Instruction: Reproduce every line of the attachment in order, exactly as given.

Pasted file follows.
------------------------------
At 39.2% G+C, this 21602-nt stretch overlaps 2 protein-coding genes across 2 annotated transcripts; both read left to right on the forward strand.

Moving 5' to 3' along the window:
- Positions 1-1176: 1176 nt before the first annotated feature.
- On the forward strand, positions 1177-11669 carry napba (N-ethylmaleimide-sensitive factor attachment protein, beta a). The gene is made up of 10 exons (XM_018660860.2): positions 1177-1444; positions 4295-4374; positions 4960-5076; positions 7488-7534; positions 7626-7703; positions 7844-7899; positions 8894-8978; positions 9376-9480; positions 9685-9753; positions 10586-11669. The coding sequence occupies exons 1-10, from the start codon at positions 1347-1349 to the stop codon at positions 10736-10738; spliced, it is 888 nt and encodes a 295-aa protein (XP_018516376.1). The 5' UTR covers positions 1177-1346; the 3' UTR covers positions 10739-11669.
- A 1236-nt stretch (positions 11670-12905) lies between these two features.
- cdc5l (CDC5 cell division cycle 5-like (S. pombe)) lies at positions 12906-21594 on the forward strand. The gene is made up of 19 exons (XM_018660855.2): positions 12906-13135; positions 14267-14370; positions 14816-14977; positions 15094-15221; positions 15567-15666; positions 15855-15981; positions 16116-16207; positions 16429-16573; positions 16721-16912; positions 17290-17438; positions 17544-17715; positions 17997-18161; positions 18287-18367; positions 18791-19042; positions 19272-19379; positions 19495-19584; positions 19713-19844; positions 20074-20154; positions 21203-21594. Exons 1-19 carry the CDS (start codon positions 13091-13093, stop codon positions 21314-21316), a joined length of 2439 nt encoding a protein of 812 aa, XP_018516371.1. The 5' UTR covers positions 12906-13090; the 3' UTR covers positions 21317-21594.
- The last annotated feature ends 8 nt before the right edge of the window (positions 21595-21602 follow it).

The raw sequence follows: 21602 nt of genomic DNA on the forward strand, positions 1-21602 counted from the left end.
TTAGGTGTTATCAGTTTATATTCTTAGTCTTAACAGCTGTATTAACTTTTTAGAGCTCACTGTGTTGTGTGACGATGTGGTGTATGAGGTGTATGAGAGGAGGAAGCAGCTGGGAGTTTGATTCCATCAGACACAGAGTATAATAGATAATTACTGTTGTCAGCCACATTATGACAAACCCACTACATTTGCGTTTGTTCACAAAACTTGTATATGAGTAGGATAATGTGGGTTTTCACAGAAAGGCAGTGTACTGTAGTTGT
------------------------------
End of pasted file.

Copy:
At 39.2% G+C, this 21602-nt stretch overlaps 2 protein-coding genes across 2 annotated transcripts; both read left to right on the forward strand.

Moving 5' to 3' along the window:
- Positions 1-1176: 1176 nt before the first annotated feature.
- On the forward strand, positions 1177-11669 carry napba (N-ethylmaleimide-sensitive factor attachment protein, beta a). The gene is made up of 10 exons (XM_018660860.2): positions 1177-1444; positions 4295-4374; positions 4960-5076; positions 7488-7534; positions 7626-7703; positions 7844-7899; positions 8894-8978; positions 9376-9480; positions 9685-9753; positions 10586-11669. The coding sequence occupies exons 1-10, from the start codon at positions 1347-1349 to the stop codon at positions 10736-10738; spliced, it is 888 nt and encodes a 295-aa protein (XP_018516376.1). The 5' UTR covers positions 1177-1346; the 3' UTR covers positions 10739-11669.
- A 1236-nt stretch (positions 11670-12905) lies between these two features.
- cdc5l (CDC5 cell division cycle 5-like (S. pombe)) lies at positions 12906-21594 on the forward strand. The gene is made up of 19 exons (XM_018660855.2): positions 12906-13135; positions 14267-14370; positions 14816-14977; positions 15094-15221; positions 15567-15666; positions 15855-15981; positions 16116-16207; positions 16429-16573; positions 16721-16912; positions 17290-17438; positions 17544-17715; positions 17997-18161; positions 18287-18367; positions 18791-19042; positions 19272-19379; positions 19495-19584; positions 19713-19844; positions 20074-20154; positions 21203-21594. Exons 1-19 carry the CDS (start codon positions 13091-13093, stop codon positions 21314-21316), a joined length of 2439 nt encoding a protein of 812 aa, XP_018516371.1. The 5' UTR covers positions 12906-13090; the 3' UTR covers positions 21317-21594.
- The last annotated feature ends 8 nt before the right edge of the window (positions 21595-21602 follow it).

The raw sequence follows: 21602 nt of genomic DNA on the forward strand, positions 1-21602 counted from the left end.
TTAGGTGTTATCAGTTTATATTCTTAGTCTTAACAGCTGTATTAACTTTTTAGAGCTCACTGTGTTGTGTGACGATGTGGTGTATGAGGTGTATGAGAGGAGGAAGCAGCTGGGAGTTTGATTCCATCAGACACAGAGTATAATAGATAATTACTGTTGTCAGCCACATTATGACAAACCCACTACATTTGCGTTTGTTCACAAAACTTGTATATGAGTAGGATAATGTGGGTTTTCACAGAAAGGCAGTGTACTGTAGTTGT